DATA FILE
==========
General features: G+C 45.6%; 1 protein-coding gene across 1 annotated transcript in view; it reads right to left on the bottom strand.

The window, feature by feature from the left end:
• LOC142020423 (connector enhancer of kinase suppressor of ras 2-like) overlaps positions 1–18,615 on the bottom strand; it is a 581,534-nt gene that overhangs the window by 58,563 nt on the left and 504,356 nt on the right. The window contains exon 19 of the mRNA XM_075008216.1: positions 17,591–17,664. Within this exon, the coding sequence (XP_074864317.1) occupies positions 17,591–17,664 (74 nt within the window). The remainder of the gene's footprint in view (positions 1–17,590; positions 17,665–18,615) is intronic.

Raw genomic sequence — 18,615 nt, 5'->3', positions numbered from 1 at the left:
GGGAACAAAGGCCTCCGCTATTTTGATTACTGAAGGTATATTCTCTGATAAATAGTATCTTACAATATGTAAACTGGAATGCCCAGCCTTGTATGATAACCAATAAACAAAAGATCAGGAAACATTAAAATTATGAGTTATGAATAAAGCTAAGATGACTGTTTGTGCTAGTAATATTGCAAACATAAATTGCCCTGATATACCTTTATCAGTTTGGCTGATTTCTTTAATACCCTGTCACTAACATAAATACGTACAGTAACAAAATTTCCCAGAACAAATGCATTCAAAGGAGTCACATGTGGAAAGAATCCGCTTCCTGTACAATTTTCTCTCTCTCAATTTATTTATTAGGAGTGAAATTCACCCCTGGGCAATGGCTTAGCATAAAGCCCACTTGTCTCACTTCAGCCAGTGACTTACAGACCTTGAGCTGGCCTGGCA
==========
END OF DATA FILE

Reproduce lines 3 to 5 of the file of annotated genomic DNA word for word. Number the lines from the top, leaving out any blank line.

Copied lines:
• LOC142020423 (connector enhancer of kinase suppressor of ras 2-like) overlaps positions 1–18,615 on the bottom strand; it is a 581,534-nt gene that overhangs the window by 58,563 nt on the left and 504,356 nt on the right. The window contains exon 19 of the mRNA XM_075008216.1: positions 17,591–17,664. Within this exon, the coding sequence (XP_074864317.1) occupies positions 17,591–17,664 (74 nt within the window). The remainder of the gene's footprint in view (positions 1–17,590; positions 17,665–18,615) is intronic.

Raw genomic sequence — 18,615 nt, 5'->3', positions numbered from 1 at the left:
GGGAACAAAGGCCTCCGCTATTTTGATTACTGAAGGTATATTCTCTGATAAATAGTATCTTACAATATGTAAACTGGAATGCCCAGCCTTGTATGATAACCAATAAACAAAAGATCAGGAAACATTAAAATTATGAGTTATGAATAAAGCTAAGATGACTGTTTGTGCTAGTAATATTGCAAACATAAATTGCCCTGATATACCTTTATCAGTTTGGCTGATTTCTTTAATACCCTGTCACTAACATAAATACGTACAGTAACAAAATTTCCCAGAACAAATGCATTCAAAGGAGTCACATGTGGAAAGAATCCGCTTCCTGTACAATTTTCTCTCTCTCAATTTATTTATTAGGAGTGAAATTCACCCCTGGGCAATGGCTTAGCATAAAGCCCACTTGTCTCACTTCAGCCAGTGACTTACAGACCTTGAGCTGGCCTGGCA